The new raunchy, lazy, drunk-buddy-comedy 21 and Over is super-bad. Not to be confused with the very funny 2007 film, Superbad, although both feature young friends and plenty of alcohol. Bad as in awful (21 and Over hits theaters today).
The film mixes every tired cliche imaginable and regurgitates (quite literally) chunks of other, better films. Jeff Chang (Justin Chon) is a college pre-med student due for a very important interview in the morning that could decide his future. But the night before, his two best friends from high school, Miller (Miles Teller) and Casey (Skylar Astin) show up to surprise him and to take him out for his birthday. Of course he agrees to go out for "one drink" and the rest is history.
We all know what "one drink" means. It leads to a night full of craziness, tons of alcohol, women, fighting and lots of R-rated absurdity. When Jeff Chang passes out, his two friends carry him around, Weekend At Bernie's-style, as they try to remember exactly where he lived, so they can get him home in time for his big interview before his controlling dad finds out.
Now it must be said that this film critic is not at all easily offended. Seth McFarlane hosting the Oscars? Mildly entertaining to me. In fact, I can't think of a single film, TV show or song that has ever truly offended me in the moral sense of the word. 21 and Over not so much offended me, as much as it did shock me with how horribly unfunny and irresponsible this so-called comedy was.
Take for example, that the entire script is laced with racially-motivated dialogue and jokes. Their dear friend Jeff Chang is never once referred to as just Jeff, but always Jeff Chang. There are several Asian stereotypes at work here, from Jeff Chang to his overbearing father. Cheap jokes, about how Asians can't drive to how their eyes slant, no tired cliche was left unearthed.
Asian stereotypes weren't the only thing in play. Miles Teller - who caught attention and was quite good in the Footloose remake - is basically Stiffler (American Pie), or John Blutarsky (Animal House), the party-all-the-time walking, talking id. Skylar Astin - who was also quite good in last year's Pitch Perfect - plays the straight-arrowed, uptight friend who just needs to loosen up a bit. There is the pretty, but clueless blonde love interest (Sarah Wright) and her stereotypical jock boyfriend (Jonathan Keltz), complete with his entourage of dummy friends.
Written by the duo that brought us The Hangover and The Hangover Part II, we start to see some shocking themes emerge. First, all three screenplays feature an over-the-top Asian stereotype. All three begin with some shocking imagery before flashing back to see what has brought us to this point. All three glorify drinking, partying and laughing at the consequences. All three revolve around guys and try to carry themes of friendship and loyalty.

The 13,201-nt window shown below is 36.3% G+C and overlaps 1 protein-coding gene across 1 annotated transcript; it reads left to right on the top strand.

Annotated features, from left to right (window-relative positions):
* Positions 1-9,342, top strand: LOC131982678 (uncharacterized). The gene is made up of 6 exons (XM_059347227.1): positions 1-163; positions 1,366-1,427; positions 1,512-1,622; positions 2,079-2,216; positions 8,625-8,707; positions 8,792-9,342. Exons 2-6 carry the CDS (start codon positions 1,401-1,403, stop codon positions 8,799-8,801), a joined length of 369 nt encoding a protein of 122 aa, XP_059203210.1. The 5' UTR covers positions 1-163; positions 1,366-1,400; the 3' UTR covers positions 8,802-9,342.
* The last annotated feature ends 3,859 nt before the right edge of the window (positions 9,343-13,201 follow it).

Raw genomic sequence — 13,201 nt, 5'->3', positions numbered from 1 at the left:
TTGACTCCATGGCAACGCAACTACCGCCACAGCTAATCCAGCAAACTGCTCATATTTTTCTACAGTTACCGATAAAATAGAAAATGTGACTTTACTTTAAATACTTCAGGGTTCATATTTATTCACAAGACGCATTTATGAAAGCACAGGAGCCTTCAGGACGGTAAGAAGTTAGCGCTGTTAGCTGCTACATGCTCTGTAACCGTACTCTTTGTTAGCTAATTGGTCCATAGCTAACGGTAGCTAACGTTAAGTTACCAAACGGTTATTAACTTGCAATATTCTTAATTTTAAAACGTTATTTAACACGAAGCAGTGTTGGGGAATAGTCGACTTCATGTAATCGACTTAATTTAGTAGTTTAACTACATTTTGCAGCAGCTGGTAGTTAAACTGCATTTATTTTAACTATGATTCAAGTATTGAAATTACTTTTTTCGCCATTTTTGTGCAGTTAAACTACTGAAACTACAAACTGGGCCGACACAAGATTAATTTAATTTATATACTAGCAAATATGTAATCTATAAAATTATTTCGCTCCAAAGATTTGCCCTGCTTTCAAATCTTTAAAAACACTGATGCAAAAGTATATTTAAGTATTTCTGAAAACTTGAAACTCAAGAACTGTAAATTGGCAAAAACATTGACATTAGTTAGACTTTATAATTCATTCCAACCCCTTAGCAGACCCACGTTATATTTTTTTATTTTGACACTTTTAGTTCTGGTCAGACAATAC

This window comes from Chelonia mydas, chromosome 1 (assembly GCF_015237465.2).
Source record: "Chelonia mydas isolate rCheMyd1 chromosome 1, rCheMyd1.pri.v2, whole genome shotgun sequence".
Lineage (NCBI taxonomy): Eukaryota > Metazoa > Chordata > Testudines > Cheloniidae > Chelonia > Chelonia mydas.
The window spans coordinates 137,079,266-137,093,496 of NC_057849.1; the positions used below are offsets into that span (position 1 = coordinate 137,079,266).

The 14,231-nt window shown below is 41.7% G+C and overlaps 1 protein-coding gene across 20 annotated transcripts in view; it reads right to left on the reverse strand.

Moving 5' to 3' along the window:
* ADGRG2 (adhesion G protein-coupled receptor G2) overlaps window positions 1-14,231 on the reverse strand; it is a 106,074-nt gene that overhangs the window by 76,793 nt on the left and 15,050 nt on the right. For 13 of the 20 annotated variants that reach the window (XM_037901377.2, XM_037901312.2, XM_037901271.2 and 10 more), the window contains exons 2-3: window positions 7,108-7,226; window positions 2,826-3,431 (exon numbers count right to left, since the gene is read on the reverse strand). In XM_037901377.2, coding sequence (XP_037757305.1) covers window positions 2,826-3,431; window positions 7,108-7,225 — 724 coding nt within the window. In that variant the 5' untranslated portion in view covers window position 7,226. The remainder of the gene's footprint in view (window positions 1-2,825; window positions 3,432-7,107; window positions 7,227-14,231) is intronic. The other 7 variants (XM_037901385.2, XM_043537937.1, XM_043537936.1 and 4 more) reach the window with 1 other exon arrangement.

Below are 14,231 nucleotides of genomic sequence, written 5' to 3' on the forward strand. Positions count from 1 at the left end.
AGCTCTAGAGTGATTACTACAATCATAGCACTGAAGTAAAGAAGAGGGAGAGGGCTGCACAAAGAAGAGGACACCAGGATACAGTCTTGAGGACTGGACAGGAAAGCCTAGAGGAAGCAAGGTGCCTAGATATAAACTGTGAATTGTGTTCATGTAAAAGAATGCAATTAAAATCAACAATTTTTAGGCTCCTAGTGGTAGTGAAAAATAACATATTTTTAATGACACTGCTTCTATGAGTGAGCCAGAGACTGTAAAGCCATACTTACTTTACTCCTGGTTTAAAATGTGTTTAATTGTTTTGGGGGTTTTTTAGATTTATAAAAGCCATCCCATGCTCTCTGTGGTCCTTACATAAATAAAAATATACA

Of the three however, only The Hangover seemed fresh, because it was at the time. Even more importantly, it was the only one of the three that was funny. At the end of the day, absurdity is often in the eyes of the beholder, but if a comedy isn't funny, its flaws are amplified.
But 21 and Over isn't just a rehash of old material. It creates a new and shocking reality that I found to be quite disturbing. When the friends throw poor Jeff Chang out of a third-story window, the girl isn't shocked. She instead commends Skylar Astin's character for not being so uptight, seeing his action as a sign of...what, manliness? It wasn't surprising to see the parent (Francois Chau) as the antagonist - in many teen and young adult comedies, there is no greater evil than the parent - but when one of the friends literally punches dad in the face, he is applauded as being a "good friend."
None of this is presented in a satirical way that would suggest that these aren't real emotions being expressed by the characters. Yes, I know that kids don't seem to respect their elders like back in the day, but no friend of mine would ever think to strike a family member and if he did, a "friend" would be the furthest descriptive word that I could find.
Perhaps as a 33-year old, I am too old for movies like 21 and Over. I'm a fan of stoner movie or movies where life is a party and time is short. But because both of those things are true, don't waste your time with this horrible-minded, mean-spirited, unfunny disaster, where drunk boys eat tampons and each caricature represents a misfired joke.
Friends don't let friends watch movies like 21 and Over.
Run Time: 1 hour, 33 minutes, Rated R
Starring: Miles Teller, Skylar Astin, Justin Chon, Sarah Wright, Jonathan Keltz, Francois Chau
Written & Directed by Jon Lucas & Scott Moore (directorial debut for both, writers of The Hangover, The Hangover Part II, The Change-Up)
Opens locally on Friday, March 1, 2013 (check for show times).
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How to read Tom Santilli's "Star Ratings:"
- 5 Stars: Exceptional, must-see movie
- 4 Stars: Very good movie, not without flaws
- 3 Stars: The movie was just OK, leaves a lot to be desired
- 2 Stars: Pretty bad, a let-down, disappointing, but with some redeeming qualities
- 1 Star: Awful, sloppy, a total waste of time